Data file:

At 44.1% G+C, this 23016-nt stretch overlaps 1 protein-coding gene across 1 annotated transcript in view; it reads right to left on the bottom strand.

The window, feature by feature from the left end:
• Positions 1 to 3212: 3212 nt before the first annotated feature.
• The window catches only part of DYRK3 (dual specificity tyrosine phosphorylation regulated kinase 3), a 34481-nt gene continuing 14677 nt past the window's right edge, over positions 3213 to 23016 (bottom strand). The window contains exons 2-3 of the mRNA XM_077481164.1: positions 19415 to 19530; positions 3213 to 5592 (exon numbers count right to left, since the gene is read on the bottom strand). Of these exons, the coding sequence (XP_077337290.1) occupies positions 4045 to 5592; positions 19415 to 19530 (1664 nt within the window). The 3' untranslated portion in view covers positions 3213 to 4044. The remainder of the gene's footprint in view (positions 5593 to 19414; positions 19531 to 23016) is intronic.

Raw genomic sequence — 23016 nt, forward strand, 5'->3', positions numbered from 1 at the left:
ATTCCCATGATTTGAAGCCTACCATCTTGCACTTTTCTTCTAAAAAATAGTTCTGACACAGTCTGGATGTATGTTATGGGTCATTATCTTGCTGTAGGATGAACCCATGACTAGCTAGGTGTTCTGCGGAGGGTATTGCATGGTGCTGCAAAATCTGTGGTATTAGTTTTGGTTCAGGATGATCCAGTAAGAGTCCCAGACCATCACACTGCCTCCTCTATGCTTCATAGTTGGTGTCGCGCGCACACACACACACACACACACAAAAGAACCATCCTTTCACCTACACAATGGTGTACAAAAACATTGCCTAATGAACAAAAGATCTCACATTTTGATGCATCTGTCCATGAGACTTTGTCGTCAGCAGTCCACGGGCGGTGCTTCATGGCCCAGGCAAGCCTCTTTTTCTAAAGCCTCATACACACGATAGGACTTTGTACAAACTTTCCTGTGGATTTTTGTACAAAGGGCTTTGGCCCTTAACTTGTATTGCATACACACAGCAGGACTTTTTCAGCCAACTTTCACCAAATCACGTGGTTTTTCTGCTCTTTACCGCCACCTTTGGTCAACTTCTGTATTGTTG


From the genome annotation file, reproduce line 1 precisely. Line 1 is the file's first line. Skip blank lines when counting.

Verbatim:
At 44.1% G+C, this 23016-nt stretch overlaps 1 protein-coding gene across 1 annotated transcript in view; it reads right to left on the bottom strand.